The Whitechapel Gallery’s Where Three Dreams Cross [more info/artist list here] is another attempt to make up for long neglect. It’s sweepingly broad, with photographs from India, Pakistan and Bangladesh ranging across 150 years and grouped thematically; Family, Portrait, Body Politic, etc. These bundle together anonymous studio portraits, family snaps, publicity cards and photojournalism; images historic and incidental, urban and rural, plus work from artists born in 1870 through to the 1970s -including Bani Abidi for example.
I have as many curatorial queries if not criticisms as there are images and they thematise around the question of who this is aimed at? But Where Three Dreams Cross is essential viewing. It’s a pay show, but admission is free for under 18s and all on Sunday mornings from 11-1 a.m. You’ll need hours or more than one visit and can’t rely on the catalogue which has useful texts but is a frustratingly incomplete record.
Quartet & Doppleganger [Two Amritas] fromRe-Take of Amrita 2001 Vivan Sundaram
Amongst the multitudes are famous people and princes, rare images of poets and musicians, familiar ones by the A.S.I., Lala Deen Dayal, Raghubir Singh and Ragu Rai, for example. What makes it work are the glimpsed treasures; a set of hand-tinted [or miniaturised, popular-style, peacocks and all] family portraits staged before temples, another of Sufi Pir Baba by Tapu Zaveri, selections from Jyoti Bhatt, Gauri Gill [see Bidoun’s Noise] and Aasim Akhtar, as well as the brilliant Unknown and Anonymous.
Then there are the peculiarly subcontinental linkages/lineages; Umrao Singh Sher-Gil’s mesmerising self-portraits downstairs, as well as Vivan Sundaram‘s photo-montages of Umrao and his daughter Amrita Sher-Gil [aunt of VS, who is married to art critic Geeta Kapur who supplies a catalogue essay] upstairs. Then there are Nony Singh’s photographs of her family, including ‘Nixi’s’ young life up until she leaves for college in Ahmedabad, Gujarat…
Dayanita Singh: Nixi on Foot at the Dream Villa
Dream Villa 16 2007-08 Dayanita Singh
‘Nixi’ is Dayanita Singh, represented here by recent Dream Villa photographs in colour and her project of 7 fold-out booklets, Sent a Letter, which include Nony’s photographs with her own of Allahabad, Calcutta, Varanasi, etc. I’m torn between choosing one of DS’s poems -as she calls them- from Dream Villa and one of her mother’s family snaps.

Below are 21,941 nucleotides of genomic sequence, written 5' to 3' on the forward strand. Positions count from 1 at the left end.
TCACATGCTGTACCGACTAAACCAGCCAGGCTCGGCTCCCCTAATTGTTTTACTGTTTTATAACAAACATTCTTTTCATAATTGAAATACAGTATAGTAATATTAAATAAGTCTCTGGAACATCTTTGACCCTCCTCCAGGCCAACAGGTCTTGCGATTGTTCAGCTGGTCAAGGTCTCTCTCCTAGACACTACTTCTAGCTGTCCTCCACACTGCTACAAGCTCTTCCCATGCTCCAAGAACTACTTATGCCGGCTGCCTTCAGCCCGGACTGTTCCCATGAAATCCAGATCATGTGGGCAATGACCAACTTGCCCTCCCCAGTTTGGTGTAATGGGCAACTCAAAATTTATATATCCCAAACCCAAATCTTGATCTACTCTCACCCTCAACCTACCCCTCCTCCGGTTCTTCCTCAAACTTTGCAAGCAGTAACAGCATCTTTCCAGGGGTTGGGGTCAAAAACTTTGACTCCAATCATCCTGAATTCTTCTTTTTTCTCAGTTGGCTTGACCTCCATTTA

Nony took photographs of her family obsessively, some of the evidence is on the wall, more of it is on Nixi’s face here. In the exhibition this image comes with vital additional notes; “Nixi on her way to study at the National Institute of Design. I just knew she was talented as an artist and fought with my protective husband to let her go. It was expensive. I had no idea what she would become one day”.
I was admiring too but a bit sceptical of what DS did in her early [intimate, ambivalent] tableaux of variously located privilege and desolate or evacuated grandeur. However, in parallel with her brilliant Myself Mona Ahmed [Scalo 2001] project -published with emails from subject to publisher- they promised much and have arrived at something very special. A few pages of MMA and Privacy [Steidl 2004] occupy a vitrine here.
Dream Villa‘s images of nocturnal street lights exemplify this specialness for me [see current Delhi show]; the familiarly angled, bolted-onto-anything lights of urban back streets and the edges of connected-up villages. I loved them when she showed them first in London , recognising their airs -the times and spaces they illuminate- but wondered momentarily if that recognition was necessary for them to ‘work’. In fact, Dream Villa represents a clarified art that needs no referent -even if they can be found. It is what it is.
Nony’s image of Nixi about to set foot free is quietly exquisite. It reminds me of a letter of Emily Dickinson’s which asks; “How is your little Byron? Hope he gains his foot without losing his genius. Have heard it ably argued that the poet’s genius lay in his foot -as the bee’s prong and song are concomitant.” Nony’s image is of her own Byron gaining her foot, impatiently patient in shades of possessive release.
Where Three Dreams Cross is full of little moments of this kind. Little moments of layered resonance. Here Nixi in the eyes of Nony echoes the work of Vivan with his aunt and grandfather -minus self-consciousness and compelling perversity. Moments that insist upon further exploratory exhibitions of depth, substance, context and celebration beyond this prefatory survey.